End-to-end vibration (shown here is a V6)

Solution - single balancer shaft

Therefore, most inline-3 engines are equipped with a balancer shaft. The crankshaft-driven balancer shaft has a weight at each of its end. The weights move in direction opposite to the direction of the end pistons. When the piston goes up, the weight goes down. When the piston goes down, the weight goes up. As a result, the end-to-end vibration can be cancelled by the balancer shaft which is driven at the same speed as the crankshaft.

It goes without saying the balancer shaft adds cost, weight and friction, which offsets part of the efficiency gain of the 3-cylinder engine. Ford 1.0 Ecoboost engine cleverly avoided balancer shaft by using an unbalanced flywheel and pulley to shift the first order vibration from vertical to transverse orientation, which is easier to be absorbed by better engine mounts and clutch damper. The result is remarkable refinement.


As commonly known, large inline-4 engines need twin-balancer shafts rotating at twice the speed as the crankshaft to reduce vibration. This is very different to 3-cylinder engines, which need a single balancer shaft running at crankshaft speed. Obviously, the vibration generated by inline-four engines is not the same as that of 3-cylinder engines.

I did some research into this topic by mathematical analysis, also wrote a program to simulate the vibration. The result is exactly the same as found in any textbooks. However, to explain to you in simpler language, let us see in this way:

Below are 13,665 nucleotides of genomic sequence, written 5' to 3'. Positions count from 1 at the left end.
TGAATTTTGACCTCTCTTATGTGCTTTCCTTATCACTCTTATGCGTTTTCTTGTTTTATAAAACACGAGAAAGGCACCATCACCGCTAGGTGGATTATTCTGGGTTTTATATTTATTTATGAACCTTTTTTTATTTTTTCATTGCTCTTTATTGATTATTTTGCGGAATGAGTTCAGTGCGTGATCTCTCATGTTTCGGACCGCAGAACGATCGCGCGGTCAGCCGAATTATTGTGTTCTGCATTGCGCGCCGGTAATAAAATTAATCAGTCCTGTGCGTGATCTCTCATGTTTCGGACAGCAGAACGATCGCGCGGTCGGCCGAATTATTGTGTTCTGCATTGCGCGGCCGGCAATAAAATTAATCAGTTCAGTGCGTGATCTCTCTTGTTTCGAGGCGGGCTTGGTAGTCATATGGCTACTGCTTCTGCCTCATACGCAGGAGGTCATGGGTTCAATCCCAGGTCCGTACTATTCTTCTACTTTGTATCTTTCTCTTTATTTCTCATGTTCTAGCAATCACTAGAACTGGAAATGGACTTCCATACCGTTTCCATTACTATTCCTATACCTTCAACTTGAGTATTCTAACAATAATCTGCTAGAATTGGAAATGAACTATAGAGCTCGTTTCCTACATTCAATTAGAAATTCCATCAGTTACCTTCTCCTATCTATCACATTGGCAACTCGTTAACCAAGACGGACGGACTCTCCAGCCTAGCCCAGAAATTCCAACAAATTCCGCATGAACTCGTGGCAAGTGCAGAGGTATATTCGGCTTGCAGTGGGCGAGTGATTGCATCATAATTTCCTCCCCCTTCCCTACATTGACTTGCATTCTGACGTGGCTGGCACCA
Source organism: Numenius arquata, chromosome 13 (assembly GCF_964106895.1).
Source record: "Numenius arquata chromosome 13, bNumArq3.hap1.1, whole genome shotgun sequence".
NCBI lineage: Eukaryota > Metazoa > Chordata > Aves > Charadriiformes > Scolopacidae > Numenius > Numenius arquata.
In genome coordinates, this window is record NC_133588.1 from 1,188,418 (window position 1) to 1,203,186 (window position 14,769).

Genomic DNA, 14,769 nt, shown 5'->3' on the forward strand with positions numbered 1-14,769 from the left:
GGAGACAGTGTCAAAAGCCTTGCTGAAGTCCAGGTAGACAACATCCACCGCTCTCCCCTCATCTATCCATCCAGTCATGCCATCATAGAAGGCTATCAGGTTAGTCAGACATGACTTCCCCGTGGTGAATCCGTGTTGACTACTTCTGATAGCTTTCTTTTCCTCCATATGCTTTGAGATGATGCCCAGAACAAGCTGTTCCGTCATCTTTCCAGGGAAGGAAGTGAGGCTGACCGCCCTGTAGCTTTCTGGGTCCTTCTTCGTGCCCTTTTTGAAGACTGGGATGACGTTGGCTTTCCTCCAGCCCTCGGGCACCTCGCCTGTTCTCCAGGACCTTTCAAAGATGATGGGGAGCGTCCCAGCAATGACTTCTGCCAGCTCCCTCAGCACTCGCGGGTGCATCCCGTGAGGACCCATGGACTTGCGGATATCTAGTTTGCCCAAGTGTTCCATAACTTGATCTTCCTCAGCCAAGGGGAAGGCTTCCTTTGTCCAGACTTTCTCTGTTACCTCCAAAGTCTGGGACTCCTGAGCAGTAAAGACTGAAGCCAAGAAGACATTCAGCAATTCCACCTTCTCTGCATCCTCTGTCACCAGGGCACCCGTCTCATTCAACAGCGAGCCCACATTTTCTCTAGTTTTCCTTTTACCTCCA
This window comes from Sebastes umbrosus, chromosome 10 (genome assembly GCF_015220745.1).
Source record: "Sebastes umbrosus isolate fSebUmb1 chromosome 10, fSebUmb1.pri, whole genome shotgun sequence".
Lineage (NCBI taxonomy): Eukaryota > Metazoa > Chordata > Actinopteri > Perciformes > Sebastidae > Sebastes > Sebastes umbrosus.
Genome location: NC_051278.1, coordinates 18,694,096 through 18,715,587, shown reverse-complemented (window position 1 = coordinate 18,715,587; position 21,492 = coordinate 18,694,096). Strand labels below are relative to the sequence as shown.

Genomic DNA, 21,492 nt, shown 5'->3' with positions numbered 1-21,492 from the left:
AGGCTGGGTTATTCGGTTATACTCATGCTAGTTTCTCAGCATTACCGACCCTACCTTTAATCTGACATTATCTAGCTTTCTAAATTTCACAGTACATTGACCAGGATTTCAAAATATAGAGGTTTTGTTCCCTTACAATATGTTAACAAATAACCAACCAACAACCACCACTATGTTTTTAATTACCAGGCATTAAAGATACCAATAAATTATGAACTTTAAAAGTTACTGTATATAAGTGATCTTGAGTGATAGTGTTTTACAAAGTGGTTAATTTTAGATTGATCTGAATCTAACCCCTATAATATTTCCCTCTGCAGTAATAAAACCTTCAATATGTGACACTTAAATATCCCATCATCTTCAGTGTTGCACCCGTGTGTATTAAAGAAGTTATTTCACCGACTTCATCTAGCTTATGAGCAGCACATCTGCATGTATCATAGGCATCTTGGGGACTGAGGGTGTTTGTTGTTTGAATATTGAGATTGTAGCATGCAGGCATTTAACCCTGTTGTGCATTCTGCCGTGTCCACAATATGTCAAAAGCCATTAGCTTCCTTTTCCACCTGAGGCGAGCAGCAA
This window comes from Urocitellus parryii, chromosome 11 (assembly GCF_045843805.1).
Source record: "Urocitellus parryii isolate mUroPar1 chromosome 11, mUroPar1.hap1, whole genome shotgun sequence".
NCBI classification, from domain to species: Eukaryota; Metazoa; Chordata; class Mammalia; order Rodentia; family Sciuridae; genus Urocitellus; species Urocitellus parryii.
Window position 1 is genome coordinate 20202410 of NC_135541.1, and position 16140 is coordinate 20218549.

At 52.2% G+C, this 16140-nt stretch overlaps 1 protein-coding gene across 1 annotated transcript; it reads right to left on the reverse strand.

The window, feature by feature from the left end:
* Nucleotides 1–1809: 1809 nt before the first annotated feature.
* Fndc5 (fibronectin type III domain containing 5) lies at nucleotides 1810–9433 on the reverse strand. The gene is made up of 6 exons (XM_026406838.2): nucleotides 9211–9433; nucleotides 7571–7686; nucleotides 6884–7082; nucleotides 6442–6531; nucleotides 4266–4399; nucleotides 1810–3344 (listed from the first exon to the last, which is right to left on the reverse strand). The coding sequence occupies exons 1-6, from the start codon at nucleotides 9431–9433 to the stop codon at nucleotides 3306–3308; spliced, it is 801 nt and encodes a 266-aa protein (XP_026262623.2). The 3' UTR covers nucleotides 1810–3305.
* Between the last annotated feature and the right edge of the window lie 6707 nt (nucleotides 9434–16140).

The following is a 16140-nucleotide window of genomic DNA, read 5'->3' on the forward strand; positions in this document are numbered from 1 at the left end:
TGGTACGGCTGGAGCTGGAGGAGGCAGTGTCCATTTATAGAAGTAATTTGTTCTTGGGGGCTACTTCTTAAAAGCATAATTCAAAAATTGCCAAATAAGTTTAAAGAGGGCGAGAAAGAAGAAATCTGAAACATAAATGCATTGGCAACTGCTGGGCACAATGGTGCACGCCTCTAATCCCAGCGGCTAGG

This picture shows an inline-4 engine. It fires once every 720° / 4 = 180° crank angle, thus 2 of the pistons are in exactly the same position and move in the same direction, while the remaining 2 pistons are also a pair. To avoid the end-to-end vibration as experienced in 3-cylinder engines, car makers always arrange the pistons as shown in the picture, that is, in symmetric form. In other words, piston 1 and 4 are a pair, while piston 2 and 3 form another pair. Therefore the movement of piston 1 is always balanced by the symmetric piston 4. The same goes for piston 2 and 3.

That’s just the end-to-end vibration with respect to the engine center. What about the resultant upward / downward vibration? It seems that the movement of piston 1 is counter-balanced by piston 2, while piston 3 counters piston 4. However, this observation is just skin-deep. More professional speaking, that observation covers just the balance of 1st order force. The second order force (which can be derived from equation) is normally much smaller than the 1st order force, and it is rotating at twice the frequency of the 1st order force. Nevertheless, the configuration of inline-4 actually multiplies the magnitude of 2nd order force thus making it hard to be ignored, especially for larger engines.

A simpler explanation is given in the pictures below, which compare a perfectly balanced boxer-4 engine with an inline-4 engine.